Regulate acid saleThe chemical has become a weapon for jilted lovers to disfigure the beloved who couldn't be theirs.
In September last year, Muskan Khatun lost her smile when she was attacked with acid when returning home from school. She may have recovered from the immediate burns, but the scars—on her body and in her mind both—remain, to memorialise the injustice a woman has to face when she hurts a criminal man's fragile ego. Had Muskan been the first and the last survivor of acid attack, what she suffered could have been considered an aberration. But hardly has she recovered from the attack when she has had to return to the Burn Centre at Kirtipur Hospital, where she was treated last year, to support Pavitra Karki, who was attacked with acid late last week.
Between Muskan and Pavitra, it was Ram Raja Thapa and Bedamati Devi who survived acid attacks. And before them, it was Jenny Khadka, Seema Basnet and Sangita Magar. In a majority of such cases, the criminal is a man taking vengeance on a woman who has rejected his romantic or sexual overtures. A smaller number of women have also used acid to disfigure men. In the past seven years alone, 19 women and three men have become survivors of acid attacks.
The fact that acid is easily available at hardware and jewellery shops makes it a go-to weapon for criminals. Criminals in several such attack incidents are reported to have bought the acids from either of these shops. The sale of acid by hardware shops as toilet cleaners should be criminalised. There are dozens of other less harmful substances available in the market that can be used as toilet cleaners. Though acids have an unquestionable scientific purpose, it is perturbing why the government fails to pay heed to the fact that its open sale continues to put citizens at risk. That a substance that is so dangerous to human lives should be available easily in the market speaks of the criminal negligence on the part of the authorities. A weapon so handy for criminals should not be available in the market so easily. The government must ban the sale of acid at such shops immediately and limit its use only to licence holders.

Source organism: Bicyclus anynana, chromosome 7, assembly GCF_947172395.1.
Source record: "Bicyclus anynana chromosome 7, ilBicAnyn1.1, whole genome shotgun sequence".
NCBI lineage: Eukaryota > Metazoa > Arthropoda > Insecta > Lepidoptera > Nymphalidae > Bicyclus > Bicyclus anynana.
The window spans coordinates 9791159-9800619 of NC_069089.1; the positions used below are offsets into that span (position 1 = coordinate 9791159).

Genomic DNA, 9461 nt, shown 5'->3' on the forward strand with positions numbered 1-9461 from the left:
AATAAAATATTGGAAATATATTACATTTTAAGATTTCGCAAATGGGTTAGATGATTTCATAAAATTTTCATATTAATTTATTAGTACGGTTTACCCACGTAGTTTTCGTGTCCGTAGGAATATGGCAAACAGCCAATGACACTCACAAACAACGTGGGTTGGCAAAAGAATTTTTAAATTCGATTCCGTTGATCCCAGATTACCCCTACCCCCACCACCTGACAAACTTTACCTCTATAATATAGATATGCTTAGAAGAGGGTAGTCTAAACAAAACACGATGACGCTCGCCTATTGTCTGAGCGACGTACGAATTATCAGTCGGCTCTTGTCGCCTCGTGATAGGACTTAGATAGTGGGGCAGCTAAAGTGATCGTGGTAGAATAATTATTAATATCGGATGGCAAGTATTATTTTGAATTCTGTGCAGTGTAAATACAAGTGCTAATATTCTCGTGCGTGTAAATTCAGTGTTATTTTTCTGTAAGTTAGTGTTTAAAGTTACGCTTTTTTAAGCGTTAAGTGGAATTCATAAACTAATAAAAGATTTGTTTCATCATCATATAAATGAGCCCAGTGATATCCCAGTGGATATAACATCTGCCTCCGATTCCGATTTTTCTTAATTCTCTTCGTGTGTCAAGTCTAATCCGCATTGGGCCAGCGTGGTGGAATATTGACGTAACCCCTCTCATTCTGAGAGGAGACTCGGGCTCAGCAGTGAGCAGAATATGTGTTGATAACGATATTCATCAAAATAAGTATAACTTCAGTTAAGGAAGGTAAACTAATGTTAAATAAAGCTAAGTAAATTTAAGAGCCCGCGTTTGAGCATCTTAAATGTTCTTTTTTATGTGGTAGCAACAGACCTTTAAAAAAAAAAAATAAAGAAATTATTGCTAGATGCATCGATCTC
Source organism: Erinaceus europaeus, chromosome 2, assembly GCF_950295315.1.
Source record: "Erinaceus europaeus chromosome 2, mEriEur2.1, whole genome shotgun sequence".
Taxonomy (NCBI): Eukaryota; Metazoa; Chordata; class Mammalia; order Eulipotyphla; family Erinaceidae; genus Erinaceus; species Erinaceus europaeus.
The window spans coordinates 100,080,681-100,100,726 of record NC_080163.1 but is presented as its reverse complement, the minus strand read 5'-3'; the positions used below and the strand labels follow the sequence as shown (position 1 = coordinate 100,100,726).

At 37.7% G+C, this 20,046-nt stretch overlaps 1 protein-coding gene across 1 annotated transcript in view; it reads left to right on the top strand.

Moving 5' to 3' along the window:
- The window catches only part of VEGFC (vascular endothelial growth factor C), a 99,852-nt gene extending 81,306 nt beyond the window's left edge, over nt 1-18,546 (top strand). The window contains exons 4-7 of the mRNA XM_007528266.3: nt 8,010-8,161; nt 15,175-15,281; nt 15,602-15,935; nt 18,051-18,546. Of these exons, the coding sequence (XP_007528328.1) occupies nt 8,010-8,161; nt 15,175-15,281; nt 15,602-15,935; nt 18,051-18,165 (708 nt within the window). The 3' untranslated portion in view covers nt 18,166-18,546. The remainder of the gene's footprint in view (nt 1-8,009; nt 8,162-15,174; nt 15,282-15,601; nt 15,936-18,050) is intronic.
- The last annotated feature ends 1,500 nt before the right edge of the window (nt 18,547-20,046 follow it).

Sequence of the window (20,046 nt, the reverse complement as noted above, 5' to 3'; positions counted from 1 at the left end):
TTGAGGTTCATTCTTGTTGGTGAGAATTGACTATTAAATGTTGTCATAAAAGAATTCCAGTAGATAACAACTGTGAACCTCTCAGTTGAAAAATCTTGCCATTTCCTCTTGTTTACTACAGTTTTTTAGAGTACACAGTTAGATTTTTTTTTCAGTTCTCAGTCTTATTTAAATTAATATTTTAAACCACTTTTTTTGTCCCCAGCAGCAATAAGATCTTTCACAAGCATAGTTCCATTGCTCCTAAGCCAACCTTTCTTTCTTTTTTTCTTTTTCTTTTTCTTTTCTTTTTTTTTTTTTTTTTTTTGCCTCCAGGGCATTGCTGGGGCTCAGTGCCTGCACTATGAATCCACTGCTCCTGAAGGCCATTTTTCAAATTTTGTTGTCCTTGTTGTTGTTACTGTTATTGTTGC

The Supreme Court in August last year ordered the government to regulate the sale of hydrochloric and sulphuric acids, but the latter is yet to heed order. A government that does not regulate the sale of a substance is so detrimental to the safety of citizens, especially women, is effectively a partner in the crime. One wonders if acids would be so easily available if it was mostly used by women as a weapon against men, for it is mostly the men who call the shots in the government. And the answer is a big no.The burn scars on the faces of those who have had to live as acid attack survivors are, in fact, a scar on the conscience of the Nepali society, especially successive governments that have failed to act. As the government busies itself in finding Ram's janmabhoomi within the country, it would do well to also consider turning the ideals of Ramrajya where no citizen who has knowingly or unknowingly hurt someone’s bloated ego has to live with the fear of being attacked with acid.
What do you think?
Dear reader, we’d like to hear from you. We regularly publish letters to the editor on contemporary issues or direct responses to something the Post has recently published. Please send your letters to [email protected] with "Letter to the Editor" in the subject line. Please include your name, location, and a contact address so one of our editors can reach out to you.